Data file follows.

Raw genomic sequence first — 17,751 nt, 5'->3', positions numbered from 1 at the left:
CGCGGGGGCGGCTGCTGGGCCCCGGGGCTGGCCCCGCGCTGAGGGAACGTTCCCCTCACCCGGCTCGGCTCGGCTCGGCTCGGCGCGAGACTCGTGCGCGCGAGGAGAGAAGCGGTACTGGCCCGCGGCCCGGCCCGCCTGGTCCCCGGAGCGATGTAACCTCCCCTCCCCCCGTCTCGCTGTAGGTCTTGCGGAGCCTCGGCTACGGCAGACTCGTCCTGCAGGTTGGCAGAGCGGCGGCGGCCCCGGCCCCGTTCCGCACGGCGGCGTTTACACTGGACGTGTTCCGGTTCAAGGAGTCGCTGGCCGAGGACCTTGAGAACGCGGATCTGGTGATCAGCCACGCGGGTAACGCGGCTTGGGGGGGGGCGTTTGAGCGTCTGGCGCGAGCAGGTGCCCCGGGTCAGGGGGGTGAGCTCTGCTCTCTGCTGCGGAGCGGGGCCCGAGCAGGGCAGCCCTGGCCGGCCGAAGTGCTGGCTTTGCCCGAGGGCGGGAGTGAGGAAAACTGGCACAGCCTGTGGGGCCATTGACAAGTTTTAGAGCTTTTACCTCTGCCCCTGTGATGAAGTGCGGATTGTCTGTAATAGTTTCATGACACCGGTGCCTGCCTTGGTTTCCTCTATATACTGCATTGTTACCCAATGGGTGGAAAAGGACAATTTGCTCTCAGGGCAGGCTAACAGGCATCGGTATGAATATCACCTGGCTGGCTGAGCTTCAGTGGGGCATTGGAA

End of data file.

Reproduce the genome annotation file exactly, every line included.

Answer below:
Raw genomic sequence first — 17,751 nt, 5'->3', positions numbered from 1 at the left:
CGCGGGGGCGGCTGCTGGGCCCCGGGGCTGGCCCCGCGCTGAGGGAACGTTCCCCTCACCCGGCTCGGCTCGGCTCGGCTCGGCGCGAGACTCGTGCGCGCGAGGAGAGAAGCGGTACTGGCCCGCGGCCCGGCCCGCCTGGTCCCCGGAGCGATGTAACCTCCCCTCCCCCCGTCTCGCTGTAGGTCTTGCGGAGCCTCGGCTACGGCAGACTCGTCCTGCAGGTTGGCAGAGCGGCGGCGGCCCCGGCCCCGTTCCGCACGGCGGCGTTTACACTGGACGTGTTCCGGTTCAAGGAGTCGCTGGCCGAGGACCTTGAGAACGCGGATCTGGTGATCAGCCACGCGGGTAACGCGGCTTGGGGGGGGGCGTTTGAGCGTCTGGCGCGAGCAGGTGCCCCGGGTCAGGGGGGTGAGCTCTGCTCTCTGCTGCGGAGCGGGGCCCGAGCAGGGCAGCCCTGGCCGGCCGAAGTGCTGGCTTTGCCCGAGGGCGGGAGTGAGGAAAACTGGCACAGCCTGTGGGGCCATTGACAAGTTTTAGAGCTTTTACCTCTGCCCCTGTGATGAAGTGCGGATTGTCTGTAATAGTTTCATGACACCGGTGCCTGCCTTGGTTTCCTCTATATACTGCATTGTTACCCAATGGGTGGAAAAGGACAATTTGCTCTCAGGGCAGGCTAACAGGCATCGGTATGAATATCACCTGGCTGGCTGAGCTTCAGTGGGGCATTGGAA